The projection today from ad firm Magna Global is a little conservative compared to some other forecasts. For example, Wells Fargo Securities’ Marci Ryvicker projected yesterday that political campaigns and groups will spend $3B+ this year on spot TV (up from $2.1B in 2008) with an additional $550M going to local cable (up from $333M). Even so, the Magna Global numbers confirm that the election will turn 2012 into an extraordinary year for station owners. With the political dollars, local TV ad sales will be up 14% in 2012 — and without them, the total would have been up just 2%. “Despite the rise of digital media, local TV remains essential in political marketing because only a ‘lean-back’ medium can effectively reach the low-interest, undecided voters who, by definition, are less likely to seek information from ‘lean-forward’ digital media or engage with digital campaigns,” the firm says. But industry execs and investors had better enjoy the good times while they can. Next year ad sales for all of television will fall 1.4% to $63B after rising 9% this year, Magna Global forecasts.
Two Wall Street analysts point to that conclusion in reports this morning that examine the estimated $2.8B being spent on local TV this presidential election cycle from different perspectives. Only about 800,000 voters are even persuadable this year, Wells Fargo Securities’ Marci Ryvicker notes citing information from Kantar Media’s authoritative Campaign Media Analysis Group. Even more startling, she says, “the BEST way to reach such voters is through ‘fringe’ programs such as Jeopardy and Wheel Of Fortune.” Thus far the biggest surprises in the campaign have been that spending is stronger than she expected in Wisconsin, but weaker in Pennsylvania and Missouri.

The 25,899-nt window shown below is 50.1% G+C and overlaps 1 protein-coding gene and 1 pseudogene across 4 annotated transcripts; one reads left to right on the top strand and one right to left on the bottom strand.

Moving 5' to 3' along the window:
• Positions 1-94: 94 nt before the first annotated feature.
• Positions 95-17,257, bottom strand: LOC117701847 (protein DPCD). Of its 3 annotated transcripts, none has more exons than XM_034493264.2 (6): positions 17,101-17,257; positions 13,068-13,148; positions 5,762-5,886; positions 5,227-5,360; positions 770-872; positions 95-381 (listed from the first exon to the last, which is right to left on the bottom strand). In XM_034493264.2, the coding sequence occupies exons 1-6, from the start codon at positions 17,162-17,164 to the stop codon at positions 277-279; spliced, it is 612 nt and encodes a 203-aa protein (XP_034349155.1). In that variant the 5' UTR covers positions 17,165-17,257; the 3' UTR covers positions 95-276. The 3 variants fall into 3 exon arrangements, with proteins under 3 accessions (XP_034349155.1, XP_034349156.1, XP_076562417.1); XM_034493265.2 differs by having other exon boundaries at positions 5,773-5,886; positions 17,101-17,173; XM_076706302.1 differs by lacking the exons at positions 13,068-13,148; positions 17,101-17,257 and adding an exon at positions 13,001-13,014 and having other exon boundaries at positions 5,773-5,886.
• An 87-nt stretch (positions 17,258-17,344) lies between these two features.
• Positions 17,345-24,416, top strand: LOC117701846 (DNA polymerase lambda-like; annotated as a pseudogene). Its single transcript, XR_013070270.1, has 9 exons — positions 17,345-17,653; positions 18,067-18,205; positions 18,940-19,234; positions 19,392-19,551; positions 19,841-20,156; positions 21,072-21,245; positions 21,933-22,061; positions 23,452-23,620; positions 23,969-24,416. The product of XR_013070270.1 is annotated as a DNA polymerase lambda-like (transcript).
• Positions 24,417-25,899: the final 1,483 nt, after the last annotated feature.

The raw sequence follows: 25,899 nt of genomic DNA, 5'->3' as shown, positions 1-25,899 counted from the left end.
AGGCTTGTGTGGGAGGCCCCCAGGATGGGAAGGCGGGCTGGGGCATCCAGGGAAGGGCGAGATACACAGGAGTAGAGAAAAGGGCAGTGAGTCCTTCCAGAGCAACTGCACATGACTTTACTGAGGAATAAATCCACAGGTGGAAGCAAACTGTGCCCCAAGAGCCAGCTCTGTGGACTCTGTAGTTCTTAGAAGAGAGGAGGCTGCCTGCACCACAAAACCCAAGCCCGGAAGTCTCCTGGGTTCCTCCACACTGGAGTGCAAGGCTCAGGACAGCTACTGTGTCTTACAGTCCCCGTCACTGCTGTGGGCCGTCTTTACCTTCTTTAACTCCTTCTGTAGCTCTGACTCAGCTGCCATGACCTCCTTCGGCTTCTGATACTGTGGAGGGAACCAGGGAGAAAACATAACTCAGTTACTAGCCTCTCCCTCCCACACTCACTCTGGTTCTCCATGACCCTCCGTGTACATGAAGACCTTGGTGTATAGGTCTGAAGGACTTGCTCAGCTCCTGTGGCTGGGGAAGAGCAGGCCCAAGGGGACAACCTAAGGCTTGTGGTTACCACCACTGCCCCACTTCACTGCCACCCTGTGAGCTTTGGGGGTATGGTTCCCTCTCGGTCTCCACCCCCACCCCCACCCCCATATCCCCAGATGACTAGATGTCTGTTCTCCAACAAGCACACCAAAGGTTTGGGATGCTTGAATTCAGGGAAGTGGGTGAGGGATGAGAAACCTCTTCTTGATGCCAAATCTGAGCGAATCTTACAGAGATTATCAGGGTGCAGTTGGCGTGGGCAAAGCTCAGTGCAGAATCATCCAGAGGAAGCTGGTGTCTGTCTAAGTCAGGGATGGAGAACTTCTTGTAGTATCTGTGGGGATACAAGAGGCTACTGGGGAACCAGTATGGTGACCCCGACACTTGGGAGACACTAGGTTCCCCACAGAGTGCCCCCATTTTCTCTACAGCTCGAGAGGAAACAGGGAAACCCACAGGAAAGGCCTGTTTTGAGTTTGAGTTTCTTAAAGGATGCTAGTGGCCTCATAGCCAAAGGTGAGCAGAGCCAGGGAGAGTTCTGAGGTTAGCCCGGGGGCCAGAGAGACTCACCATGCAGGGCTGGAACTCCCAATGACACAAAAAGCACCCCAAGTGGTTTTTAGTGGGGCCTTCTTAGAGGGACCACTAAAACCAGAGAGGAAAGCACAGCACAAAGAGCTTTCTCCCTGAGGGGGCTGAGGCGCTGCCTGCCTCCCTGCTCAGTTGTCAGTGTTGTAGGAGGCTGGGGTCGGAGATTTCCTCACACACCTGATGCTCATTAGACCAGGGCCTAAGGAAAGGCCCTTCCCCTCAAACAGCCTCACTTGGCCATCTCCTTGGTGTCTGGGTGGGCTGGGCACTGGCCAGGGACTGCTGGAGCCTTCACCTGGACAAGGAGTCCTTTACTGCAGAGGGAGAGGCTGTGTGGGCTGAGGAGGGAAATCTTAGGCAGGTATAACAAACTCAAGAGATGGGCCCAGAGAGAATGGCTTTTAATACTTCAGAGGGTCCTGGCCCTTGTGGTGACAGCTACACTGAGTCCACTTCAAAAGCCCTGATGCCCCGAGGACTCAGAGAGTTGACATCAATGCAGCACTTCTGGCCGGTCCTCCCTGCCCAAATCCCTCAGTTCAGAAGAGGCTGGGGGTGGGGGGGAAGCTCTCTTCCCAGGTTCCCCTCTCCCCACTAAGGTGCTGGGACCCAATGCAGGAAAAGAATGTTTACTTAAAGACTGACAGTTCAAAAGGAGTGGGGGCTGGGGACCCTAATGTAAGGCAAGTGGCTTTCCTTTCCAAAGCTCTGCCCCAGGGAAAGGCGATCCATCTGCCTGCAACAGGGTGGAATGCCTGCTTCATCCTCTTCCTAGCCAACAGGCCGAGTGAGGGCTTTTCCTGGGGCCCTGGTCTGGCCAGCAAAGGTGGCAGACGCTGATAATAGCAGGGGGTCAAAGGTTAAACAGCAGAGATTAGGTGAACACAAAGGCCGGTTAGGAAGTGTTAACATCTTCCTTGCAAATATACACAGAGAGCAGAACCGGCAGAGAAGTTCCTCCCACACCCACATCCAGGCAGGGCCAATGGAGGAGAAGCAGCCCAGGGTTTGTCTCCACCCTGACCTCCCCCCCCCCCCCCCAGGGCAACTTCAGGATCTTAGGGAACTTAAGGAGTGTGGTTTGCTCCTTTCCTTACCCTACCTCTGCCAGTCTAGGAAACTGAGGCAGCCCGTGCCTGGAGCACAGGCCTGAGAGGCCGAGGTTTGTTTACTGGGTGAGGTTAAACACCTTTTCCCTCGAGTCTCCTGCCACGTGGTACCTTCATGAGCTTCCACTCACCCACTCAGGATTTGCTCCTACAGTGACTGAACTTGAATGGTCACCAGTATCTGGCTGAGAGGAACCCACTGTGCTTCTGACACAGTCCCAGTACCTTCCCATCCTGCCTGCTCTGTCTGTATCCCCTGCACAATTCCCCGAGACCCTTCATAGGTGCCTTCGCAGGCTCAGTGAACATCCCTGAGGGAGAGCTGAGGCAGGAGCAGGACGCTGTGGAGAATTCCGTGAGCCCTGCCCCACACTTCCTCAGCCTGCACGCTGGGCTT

TV stations and their investors are already the big winners from this year’s elections. Political campaigns and groups will funnel a record $2.8B to local broadcasters, according to a report today by Moody’s Investors Service. And most recipients will use the bonanza “to position themselves to operate more comfortably in 2013, when political advertising virtually disappears,” the debt rating firm says. FoxCo is using some of its political cash to launch a a $175M financing to fund its first dividend for its backers. In addition, Moody’s says that LIN Television, Nexstar, and Sinclair “have all earmarked cash from the political windfall to acquire more stations in 2012, and we believe more M&A activity will follow.” Moody’s Senior Analyst Carl Salas says that ”pure-play U.S. television broadcasters expect to earn up to 25% more in revenues from political advertising in 2012 than in 2010. The expected increase of more than $500 million will mark the largest dollar increase ever measured over a two-year election cycle.” To put that into perspective, he says that political ads “will account for up to 9% of the U.S. broadcast industry’s average annual revenue, well above the historical 6% to 7% norm.” But don’t expect Moody’s to raise everyone’s credit rating. Traditional ad sales still account for the bulk of their revenues, and they are growing slowly.